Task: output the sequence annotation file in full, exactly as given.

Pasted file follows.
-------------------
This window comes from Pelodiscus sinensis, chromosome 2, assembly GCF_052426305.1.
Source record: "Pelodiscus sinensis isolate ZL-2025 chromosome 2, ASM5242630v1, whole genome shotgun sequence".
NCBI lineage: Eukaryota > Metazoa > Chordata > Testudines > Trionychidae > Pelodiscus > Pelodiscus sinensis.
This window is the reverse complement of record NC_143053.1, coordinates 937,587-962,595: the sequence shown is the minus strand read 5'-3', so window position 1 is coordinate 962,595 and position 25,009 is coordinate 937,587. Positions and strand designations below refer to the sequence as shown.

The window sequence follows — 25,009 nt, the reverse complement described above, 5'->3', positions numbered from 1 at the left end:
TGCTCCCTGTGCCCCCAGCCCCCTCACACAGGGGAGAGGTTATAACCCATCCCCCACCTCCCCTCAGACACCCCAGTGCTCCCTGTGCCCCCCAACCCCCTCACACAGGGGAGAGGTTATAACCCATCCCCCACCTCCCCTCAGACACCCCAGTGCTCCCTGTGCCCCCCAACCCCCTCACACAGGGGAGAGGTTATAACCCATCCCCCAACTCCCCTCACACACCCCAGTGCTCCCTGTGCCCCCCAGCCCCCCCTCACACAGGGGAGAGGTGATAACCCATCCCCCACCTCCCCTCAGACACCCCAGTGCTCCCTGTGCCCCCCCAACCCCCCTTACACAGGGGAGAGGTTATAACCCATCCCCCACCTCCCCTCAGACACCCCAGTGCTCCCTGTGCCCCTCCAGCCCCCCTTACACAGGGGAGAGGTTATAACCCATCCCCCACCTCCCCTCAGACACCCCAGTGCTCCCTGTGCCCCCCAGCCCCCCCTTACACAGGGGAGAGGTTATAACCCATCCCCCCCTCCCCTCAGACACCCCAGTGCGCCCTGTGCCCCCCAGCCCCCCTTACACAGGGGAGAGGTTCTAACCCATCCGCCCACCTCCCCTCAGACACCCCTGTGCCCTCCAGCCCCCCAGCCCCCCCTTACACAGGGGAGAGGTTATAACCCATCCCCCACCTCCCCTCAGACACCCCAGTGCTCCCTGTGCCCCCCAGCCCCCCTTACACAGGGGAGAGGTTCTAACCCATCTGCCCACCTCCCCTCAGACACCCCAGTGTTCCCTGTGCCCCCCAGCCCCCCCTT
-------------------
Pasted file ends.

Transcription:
This window comes from Pelodiscus sinensis, chromosome 2, assembly GCF_052426305.1.
Source record: "Pelodiscus sinensis isolate ZL-2025 chromosome 2, ASM5242630v1, whole genome shotgun sequence".
NCBI lineage: Eukaryota > Metazoa > Chordata > Testudines > Trionychidae > Pelodiscus > Pelodiscus sinensis.
This window is the reverse complement of record NC_143053.1, coordinates 937,587-962,595: the sequence shown is the minus strand read 5'-3', so window position 1 is coordinate 962,595 and position 25,009 is coordinate 937,587. Positions and strand designations below refer to the sequence as shown.

The window sequence follows — 25,009 nt, the reverse complement described above, 5'->3', positions numbered from 1 at the left end:
TGCTCCCTGTGCCCCCAGCCCCCTCACACAGGGGAGAGGTTATAACCCATCCCCCACCTCCCCTCAGACACCCCAGTGCTCCCTGTGCCCCCCAACCCCCTCACACAGGGGAGAGGTTATAACCCATCCCCCACCTCCCCTCAGACACCCCAGTGCTCCCTGTGCCCCCCAACCCCCTCACACAGGGGAGAGGTTATAACCCATCCCCCAACTCCCCTCACACACCCCAGTGCTCCCTGTGCCCCCCAGCCCCCCCTCACACAGGGGAGAGGTGATAACCCATCCCCCACCTCCCCTCAGACACCCCAGTGCTCCCTGTGCCCCCCCAACCCCCCTTACACAGGGGAGAGGTTATAACCCATCCCCCACCTCCCCTCAGACACCCCAGTGCTCCCTGTGCCCCTCCAGCCCCCCTTACACAGGGGAGAGGTTATAACCCATCCCCCACCTCCCCTCAGACACCCCAGTGCTCCCTGTGCCCCCCAGCCCCCCCTTACACAGGGGAGAGGTTATAACCCATCCCCCCCTCCCCTCAGACACCCCAGTGCGCCCTGTGCCCCCCAGCCCCCCTTACACAGGGGAGAGGTTCTAACCCATCCGCCCACCTCCCCTCAGACACCCCTGTGCCCTCCAGCCCCCCAGCCCCCCCTTACACAGGGGAGAGGTTATAACCCATCCCCCACCTCCCCTCAGACACCCCAGTGCTCCCTGTGCCCCCCAGCCCCCCTTACACAGGGGAGAGGTTCTAACCCATCTGCCCACCTCCCCTCAGACACCCCAGTGTTCCCTGTGCCCCCCAGCCCCCCCTT